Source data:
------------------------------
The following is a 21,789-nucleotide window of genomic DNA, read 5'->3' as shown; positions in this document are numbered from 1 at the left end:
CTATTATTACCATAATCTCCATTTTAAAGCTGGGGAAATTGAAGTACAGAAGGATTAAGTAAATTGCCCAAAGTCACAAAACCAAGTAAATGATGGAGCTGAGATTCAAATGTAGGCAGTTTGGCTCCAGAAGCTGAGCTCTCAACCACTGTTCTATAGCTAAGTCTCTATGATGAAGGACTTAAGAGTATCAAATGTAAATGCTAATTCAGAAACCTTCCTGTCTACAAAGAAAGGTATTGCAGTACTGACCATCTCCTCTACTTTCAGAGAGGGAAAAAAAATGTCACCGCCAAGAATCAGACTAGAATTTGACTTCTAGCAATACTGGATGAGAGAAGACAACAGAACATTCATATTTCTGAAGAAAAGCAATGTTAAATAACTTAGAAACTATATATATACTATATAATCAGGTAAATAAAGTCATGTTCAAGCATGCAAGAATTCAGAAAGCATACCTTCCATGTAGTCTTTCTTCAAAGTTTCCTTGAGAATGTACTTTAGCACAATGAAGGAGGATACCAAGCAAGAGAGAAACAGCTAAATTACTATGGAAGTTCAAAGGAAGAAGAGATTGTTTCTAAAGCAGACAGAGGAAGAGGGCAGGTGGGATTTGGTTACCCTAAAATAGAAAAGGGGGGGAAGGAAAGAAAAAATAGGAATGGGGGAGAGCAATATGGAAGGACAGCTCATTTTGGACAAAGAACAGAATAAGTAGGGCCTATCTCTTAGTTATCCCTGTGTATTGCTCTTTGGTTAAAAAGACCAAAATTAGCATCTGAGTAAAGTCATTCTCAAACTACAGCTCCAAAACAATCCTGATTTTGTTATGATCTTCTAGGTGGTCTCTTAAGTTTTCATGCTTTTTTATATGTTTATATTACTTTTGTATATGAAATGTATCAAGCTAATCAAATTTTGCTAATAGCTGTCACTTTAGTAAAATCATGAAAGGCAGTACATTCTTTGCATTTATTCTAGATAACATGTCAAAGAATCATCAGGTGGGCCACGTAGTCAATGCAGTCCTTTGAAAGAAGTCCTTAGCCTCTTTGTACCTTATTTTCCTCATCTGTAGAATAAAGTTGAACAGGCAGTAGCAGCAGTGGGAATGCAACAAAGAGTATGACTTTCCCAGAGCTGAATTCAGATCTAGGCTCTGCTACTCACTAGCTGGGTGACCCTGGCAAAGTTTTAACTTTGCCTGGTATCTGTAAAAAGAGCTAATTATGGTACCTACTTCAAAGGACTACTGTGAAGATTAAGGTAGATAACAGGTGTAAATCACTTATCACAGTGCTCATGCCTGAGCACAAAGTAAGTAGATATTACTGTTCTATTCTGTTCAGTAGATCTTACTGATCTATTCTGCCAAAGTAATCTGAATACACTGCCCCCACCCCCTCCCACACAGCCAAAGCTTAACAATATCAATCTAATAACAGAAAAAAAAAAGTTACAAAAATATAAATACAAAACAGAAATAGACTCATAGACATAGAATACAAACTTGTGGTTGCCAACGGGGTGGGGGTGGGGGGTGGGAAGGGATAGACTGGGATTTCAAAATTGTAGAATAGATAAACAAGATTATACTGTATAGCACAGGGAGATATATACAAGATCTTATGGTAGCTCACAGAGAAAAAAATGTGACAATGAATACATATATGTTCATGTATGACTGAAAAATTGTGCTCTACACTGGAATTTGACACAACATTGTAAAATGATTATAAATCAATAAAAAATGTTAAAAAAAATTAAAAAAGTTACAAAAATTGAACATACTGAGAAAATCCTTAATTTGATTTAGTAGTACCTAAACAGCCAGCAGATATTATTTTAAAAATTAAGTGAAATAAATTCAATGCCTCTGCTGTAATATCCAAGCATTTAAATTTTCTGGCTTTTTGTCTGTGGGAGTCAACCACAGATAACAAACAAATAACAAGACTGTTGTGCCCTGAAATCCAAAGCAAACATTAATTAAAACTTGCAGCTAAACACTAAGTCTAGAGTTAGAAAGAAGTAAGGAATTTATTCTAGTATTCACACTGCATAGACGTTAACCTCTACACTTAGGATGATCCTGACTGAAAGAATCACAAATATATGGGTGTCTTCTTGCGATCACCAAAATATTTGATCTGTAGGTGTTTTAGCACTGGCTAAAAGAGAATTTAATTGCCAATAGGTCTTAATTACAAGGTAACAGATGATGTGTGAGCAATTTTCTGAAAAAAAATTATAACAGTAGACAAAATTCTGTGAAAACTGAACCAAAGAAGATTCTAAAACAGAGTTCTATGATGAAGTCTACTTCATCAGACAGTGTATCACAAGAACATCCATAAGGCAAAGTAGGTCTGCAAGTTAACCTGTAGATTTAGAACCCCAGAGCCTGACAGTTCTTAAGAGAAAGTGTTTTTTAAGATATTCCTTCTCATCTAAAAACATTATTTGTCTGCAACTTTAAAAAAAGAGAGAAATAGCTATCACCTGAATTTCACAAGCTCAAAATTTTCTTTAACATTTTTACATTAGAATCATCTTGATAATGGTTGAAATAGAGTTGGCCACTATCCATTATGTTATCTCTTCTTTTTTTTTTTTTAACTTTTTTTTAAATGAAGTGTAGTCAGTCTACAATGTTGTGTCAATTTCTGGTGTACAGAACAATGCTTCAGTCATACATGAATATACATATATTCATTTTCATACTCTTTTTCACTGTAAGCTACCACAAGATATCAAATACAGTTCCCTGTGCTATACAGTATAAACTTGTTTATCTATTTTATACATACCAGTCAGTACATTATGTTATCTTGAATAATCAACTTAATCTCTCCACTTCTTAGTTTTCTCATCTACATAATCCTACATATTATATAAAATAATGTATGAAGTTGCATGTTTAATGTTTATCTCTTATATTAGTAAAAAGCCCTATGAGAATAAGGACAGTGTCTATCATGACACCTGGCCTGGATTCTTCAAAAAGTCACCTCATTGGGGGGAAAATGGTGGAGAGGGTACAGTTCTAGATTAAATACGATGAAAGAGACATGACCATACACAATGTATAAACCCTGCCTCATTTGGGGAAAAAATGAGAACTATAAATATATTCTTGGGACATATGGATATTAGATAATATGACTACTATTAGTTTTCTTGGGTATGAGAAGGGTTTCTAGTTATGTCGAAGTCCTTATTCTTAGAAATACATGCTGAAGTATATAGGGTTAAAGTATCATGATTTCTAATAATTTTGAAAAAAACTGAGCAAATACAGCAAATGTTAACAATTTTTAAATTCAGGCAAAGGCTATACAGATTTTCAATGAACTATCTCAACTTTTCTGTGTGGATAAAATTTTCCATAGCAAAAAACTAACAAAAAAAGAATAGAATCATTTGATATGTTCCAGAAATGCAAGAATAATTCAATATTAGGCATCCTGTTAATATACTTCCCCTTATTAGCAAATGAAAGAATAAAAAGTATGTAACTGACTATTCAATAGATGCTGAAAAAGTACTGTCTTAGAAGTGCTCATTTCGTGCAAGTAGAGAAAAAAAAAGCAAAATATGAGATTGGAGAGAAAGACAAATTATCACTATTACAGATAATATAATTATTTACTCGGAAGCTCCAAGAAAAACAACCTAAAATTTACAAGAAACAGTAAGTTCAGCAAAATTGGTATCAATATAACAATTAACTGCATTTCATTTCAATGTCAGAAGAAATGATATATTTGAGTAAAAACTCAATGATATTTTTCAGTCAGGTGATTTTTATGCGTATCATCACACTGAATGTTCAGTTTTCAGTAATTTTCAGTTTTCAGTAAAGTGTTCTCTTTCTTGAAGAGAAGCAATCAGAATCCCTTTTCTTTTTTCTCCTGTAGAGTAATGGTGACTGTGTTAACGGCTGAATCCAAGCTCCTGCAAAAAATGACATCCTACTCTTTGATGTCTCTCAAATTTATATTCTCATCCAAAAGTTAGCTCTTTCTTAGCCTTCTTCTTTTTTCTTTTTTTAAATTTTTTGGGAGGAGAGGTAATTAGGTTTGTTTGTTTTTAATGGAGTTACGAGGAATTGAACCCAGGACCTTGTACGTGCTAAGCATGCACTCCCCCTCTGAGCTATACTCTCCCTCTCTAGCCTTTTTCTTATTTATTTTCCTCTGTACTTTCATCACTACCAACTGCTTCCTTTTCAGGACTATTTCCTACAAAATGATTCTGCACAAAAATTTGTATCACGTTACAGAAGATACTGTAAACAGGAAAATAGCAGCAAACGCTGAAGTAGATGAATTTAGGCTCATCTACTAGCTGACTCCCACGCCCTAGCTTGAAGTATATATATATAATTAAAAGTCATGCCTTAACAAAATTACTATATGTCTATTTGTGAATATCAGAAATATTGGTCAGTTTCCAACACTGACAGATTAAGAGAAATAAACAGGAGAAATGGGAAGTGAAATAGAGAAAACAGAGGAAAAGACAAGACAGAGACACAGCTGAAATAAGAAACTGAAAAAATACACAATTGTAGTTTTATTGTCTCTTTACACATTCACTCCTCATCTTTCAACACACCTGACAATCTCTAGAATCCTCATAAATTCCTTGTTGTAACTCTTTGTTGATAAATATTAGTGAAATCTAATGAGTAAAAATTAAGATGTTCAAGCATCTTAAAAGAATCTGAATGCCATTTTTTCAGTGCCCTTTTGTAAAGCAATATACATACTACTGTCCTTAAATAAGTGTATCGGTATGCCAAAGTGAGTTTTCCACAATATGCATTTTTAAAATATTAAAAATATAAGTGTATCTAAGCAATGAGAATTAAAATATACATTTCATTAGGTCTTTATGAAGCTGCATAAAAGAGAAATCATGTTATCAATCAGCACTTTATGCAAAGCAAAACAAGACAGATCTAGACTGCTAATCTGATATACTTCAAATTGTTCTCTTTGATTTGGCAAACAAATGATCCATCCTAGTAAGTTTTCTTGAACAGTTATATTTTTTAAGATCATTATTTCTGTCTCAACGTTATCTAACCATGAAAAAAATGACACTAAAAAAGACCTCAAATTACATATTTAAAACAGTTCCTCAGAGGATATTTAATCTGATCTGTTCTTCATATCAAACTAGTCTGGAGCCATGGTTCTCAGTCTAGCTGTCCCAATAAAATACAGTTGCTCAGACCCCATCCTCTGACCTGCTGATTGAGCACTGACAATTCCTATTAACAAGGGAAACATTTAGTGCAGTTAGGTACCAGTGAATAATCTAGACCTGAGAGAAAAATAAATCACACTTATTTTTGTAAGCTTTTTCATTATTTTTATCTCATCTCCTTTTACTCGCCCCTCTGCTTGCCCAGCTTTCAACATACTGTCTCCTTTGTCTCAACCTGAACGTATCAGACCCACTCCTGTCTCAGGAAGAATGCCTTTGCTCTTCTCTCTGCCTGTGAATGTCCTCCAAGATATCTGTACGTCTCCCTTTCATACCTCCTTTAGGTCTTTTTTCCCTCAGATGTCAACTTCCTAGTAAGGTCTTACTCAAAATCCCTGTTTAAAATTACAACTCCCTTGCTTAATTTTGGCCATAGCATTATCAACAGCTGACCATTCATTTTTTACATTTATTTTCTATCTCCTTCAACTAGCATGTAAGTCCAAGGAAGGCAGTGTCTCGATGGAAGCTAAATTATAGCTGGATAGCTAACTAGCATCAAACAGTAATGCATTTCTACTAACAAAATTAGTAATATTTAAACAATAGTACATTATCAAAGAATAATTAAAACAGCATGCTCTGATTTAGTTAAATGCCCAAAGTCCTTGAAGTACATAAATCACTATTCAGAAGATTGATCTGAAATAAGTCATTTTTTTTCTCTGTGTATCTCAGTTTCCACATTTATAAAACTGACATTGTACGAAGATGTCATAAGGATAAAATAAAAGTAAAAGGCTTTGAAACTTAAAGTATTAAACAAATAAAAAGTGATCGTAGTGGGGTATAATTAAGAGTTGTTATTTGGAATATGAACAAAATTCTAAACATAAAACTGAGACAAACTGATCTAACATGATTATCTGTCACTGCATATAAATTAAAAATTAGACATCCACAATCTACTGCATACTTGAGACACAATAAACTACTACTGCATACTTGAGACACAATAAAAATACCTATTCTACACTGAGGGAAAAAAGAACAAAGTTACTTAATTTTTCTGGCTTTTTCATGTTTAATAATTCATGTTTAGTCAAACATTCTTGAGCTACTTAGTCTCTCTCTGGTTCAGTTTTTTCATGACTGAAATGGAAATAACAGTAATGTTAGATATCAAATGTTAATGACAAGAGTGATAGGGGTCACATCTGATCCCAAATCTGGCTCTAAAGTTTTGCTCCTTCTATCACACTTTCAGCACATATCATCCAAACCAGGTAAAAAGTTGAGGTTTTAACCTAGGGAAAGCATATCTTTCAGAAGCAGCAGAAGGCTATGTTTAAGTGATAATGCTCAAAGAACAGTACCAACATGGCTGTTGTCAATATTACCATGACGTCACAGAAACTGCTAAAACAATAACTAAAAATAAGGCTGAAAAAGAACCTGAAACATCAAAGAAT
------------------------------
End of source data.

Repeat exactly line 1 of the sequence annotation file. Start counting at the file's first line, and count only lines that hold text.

The following is a 21,789-nucleotide window of genomic DNA, read 5'->3' as shown; positions in this document are numbered from 1 at the left end: